By David Elmer, Douglas Frame, Leonard Muellner, and Gregory Nagy
Editors/Commenters: Casey Dué, Mary Ebbott, David Elmer, Douglas Frame, Olga Levaniouk, Richard Martin, Leonard Muellner, Gregory Nagy, Corinne Pache, John B. Petropoulos, Laura Slatkin, and Thomas Walsh Associate Editors/Commenters: Anita Nikkanen, Keith DeStone Assistant Editors: Daniel Cline, Angelia Hanhardt
The intellectual goal of A Homer commentary in progress is simple and at the same time most ambitious: of all existing commentaries on Homeric poetry, ours is the first and only such commentary that is based squarely on the cumulative research of Milman Parry and his student, Albert Lord, who created a new way of thinking about Homeric poetry. Both Parry and Lord taught at Harvard University (Parry died prematurely in 1935, when he was still an assistant professor, while Lord was a distinguished Emeritus Professor at the time of his death in 1991). The lifelong research of Parry (collected papers: 1971) and Lord (1960; second edition 2000 by Stephen Mitchell and Gregory Nagy, with new introduction; new online and print editions are forthcoming), as summarized in Lord’s magisterial synthesis, The Singer of Tales (1960), proved that Homeric poetry is a system generated from oral traditions, and that the building blocks of this system are formulas on the level of form and themes on the level of meaning (Lord 1960:4). Our commentary is designed to analyze and explain this system of formulas and themes, to which we refer short-hand as a formulaic system.
Such a system can best be visualized as a specialized language that has its own specialized grammar. And, just as the grammar of any language is a system in its own right, so also the linguistic analysis of any grammar needs to be correspondingly systematic. Our Homer commentary offers such a systematic analysis.
In this commentary we apply to the formulaic system of Homeric poetry a special methodology of linguistics that stems primarily from the research of Antoine Meillet and of his teacher, Ferdinand de Saussure. Our application of this methodology (as exemplified by Meillet 1925 and Saussure 1916) had been pioneered by Parry himself, who was a student of Meillet during his years as a doctoral candidate at the Sorbonne. The intellectual legacy of Meillet is continued to this day at the Sorbonne by researchers like Charles de Lamberterie, who is a partner in our project (for more on the influence of Meillet on Parry, we refer to de Lamberterie 1997). It is also continued by the editors of this project.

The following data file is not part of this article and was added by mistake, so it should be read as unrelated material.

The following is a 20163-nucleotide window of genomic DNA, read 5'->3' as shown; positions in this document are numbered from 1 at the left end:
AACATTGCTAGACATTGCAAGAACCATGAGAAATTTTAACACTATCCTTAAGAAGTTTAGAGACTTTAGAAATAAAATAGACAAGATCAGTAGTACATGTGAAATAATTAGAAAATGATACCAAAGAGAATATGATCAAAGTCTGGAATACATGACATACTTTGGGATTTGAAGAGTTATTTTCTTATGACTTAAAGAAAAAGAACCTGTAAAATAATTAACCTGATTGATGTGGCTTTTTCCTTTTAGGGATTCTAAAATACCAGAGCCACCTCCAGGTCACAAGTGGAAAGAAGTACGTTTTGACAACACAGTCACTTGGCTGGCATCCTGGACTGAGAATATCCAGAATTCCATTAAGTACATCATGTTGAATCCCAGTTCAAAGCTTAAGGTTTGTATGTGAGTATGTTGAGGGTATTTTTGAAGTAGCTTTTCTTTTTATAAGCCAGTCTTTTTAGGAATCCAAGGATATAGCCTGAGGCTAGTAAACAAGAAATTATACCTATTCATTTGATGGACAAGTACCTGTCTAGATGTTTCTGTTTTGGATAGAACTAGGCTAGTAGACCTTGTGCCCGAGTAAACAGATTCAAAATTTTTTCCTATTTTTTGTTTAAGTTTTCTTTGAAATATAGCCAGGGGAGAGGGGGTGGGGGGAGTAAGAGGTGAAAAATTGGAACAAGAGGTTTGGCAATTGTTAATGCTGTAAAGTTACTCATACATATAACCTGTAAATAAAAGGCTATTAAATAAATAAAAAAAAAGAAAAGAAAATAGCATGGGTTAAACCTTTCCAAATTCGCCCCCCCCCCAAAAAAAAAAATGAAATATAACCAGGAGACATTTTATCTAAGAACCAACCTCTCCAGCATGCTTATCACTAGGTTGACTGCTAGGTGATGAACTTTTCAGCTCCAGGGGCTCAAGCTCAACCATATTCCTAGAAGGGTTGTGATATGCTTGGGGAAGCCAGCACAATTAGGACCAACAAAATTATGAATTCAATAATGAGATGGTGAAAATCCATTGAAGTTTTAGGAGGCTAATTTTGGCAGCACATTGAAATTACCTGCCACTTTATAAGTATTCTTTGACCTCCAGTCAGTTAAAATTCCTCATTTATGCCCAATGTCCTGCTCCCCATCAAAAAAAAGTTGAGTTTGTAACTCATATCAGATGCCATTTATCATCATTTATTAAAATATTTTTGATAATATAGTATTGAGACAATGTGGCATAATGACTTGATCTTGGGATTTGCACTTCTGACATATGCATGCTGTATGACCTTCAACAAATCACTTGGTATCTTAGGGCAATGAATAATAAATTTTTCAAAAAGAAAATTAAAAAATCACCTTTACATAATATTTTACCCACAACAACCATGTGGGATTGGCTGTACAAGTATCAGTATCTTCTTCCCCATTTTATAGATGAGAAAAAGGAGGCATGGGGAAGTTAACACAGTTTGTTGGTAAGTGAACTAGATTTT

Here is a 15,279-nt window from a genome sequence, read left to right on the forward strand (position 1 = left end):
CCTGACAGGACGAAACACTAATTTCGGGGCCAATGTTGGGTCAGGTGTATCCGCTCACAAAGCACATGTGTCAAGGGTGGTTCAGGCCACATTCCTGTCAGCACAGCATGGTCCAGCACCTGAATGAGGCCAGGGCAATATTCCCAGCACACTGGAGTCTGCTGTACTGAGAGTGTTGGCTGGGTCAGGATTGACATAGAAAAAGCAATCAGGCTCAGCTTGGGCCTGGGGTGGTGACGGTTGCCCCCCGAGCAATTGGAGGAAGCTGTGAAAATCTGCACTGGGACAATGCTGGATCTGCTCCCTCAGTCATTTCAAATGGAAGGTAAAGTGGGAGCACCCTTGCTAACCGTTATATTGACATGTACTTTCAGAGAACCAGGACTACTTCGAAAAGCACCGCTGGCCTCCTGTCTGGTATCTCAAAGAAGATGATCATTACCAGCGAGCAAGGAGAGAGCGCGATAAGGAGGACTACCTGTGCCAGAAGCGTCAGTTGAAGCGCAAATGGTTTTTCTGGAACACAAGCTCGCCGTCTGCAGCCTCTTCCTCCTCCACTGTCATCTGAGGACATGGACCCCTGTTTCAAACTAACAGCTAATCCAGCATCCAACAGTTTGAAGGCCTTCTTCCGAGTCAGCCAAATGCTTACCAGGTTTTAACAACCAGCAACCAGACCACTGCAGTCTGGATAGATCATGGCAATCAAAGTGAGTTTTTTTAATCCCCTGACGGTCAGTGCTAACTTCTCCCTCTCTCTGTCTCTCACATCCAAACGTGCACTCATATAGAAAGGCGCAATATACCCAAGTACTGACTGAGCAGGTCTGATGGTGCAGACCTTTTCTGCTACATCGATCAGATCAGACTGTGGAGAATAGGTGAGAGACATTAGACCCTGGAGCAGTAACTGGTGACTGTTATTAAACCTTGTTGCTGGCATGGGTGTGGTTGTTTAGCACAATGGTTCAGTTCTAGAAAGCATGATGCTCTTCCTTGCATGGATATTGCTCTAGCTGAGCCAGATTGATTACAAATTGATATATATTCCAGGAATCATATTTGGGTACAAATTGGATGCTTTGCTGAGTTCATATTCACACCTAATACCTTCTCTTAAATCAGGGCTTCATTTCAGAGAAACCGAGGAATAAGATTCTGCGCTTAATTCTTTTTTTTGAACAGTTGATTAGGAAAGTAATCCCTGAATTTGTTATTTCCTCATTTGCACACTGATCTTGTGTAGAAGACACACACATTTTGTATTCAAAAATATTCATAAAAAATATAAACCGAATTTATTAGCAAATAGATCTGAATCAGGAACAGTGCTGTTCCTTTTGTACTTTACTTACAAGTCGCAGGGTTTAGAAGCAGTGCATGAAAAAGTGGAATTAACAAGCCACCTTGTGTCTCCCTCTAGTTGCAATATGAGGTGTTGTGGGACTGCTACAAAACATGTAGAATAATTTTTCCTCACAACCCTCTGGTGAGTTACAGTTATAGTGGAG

The methodology of this research, as inherited by Parry, combines a rigorous study of Indo-European linguistics with two complementary perspectives on language as a system—perspectives that Saussure described as synchronic and diachronic. Here is a paraphrase of his description (Saussure 1916:117):
A synchronic perspective on a system has to do with the static aspect of linguistic analysis, whereas a diachronic perspective deals with various kinds of evolution of the system. So synchrony and diachrony refer respectively to an existing state of a language and to phases of evolution in the language.
Albert Lord, who followed closely the methods of Milman Parry in applying both synchronic and diachronic perspectives in his analysis of formulaic systems, makes a most revealing observation on the basis of his own systematic analysis of a sample poem stemming from the South Slavic oral traditions: “there is nothing in the poem,” he says, “that is not formulaic” (Lord 1960:47). This concept, that everything in an oral poem is formulaic, applies to our project. In A Homer commentary in progress, we deliver a “proof of concept” by analyzing both synchronically and diachronically the evidence of all the Homeric poems—the Iliad, the Odyssey, and the Homeric Hymns. Our commentary on these texts of Homeric poetry proves, we argue, that they all originated from a formulaic system of oral poetry.
Our linguistic approach in analyzing both synchronically and diachronically the formulaic system of Homeric poetry provides an empirical foundation for the discoveries and discovery procedures that we assemble and organize in our Homer commentary. Such an approach does not ignore, however, the beauty of the verbal art that went into the making of Homeric poetry. As the principal authors of this Homer commentary, we follow the example of Roman Jakobson (in the 1960s, three of us were his students as well as Lord’s), whose research in both linguistics and literature showed that there is another side to the grammar of poetry: it is the poetry of grammar (as reflected in the title of one of his books: Jakobson 1980). The formulaic system of Homeric poetry is not a machine but a special language for expressing the sublime beauty and pleasure of hearing the ‘glories’ or klea of heroes and gods.
The twleve editors of the basic running commentary comprise two generations of senior researchers in the field of Homeric poetry (Casey Dué, Mary Ebbott, David Elmer, Douglas Frame, Olga Levaniouk, Richard Martin, Leonard Muellner, Gregory Nagy, Corinne Pache, John Petropoulos, Laura Slatkin, and Thomas Walsh). These authors are writing their commentary as a collaborative process, and the collaborators also include a wider team of associate editors (Anita Nikkanen and Keith DeStone) and assistant editors (Daniel Cline, Angelia Hanhardt) from the next generation. The senior editors have invited these commenters to respond to selected parts of the text that correspond to their areas of special expertise. As in the case of the principal authors, every paragraph written by contributing authors features an author-stamp and date-stamp.
Elmer, D. 2013. The Poetics of Consent. Collective Decision Making in the Iliad. Baltimore.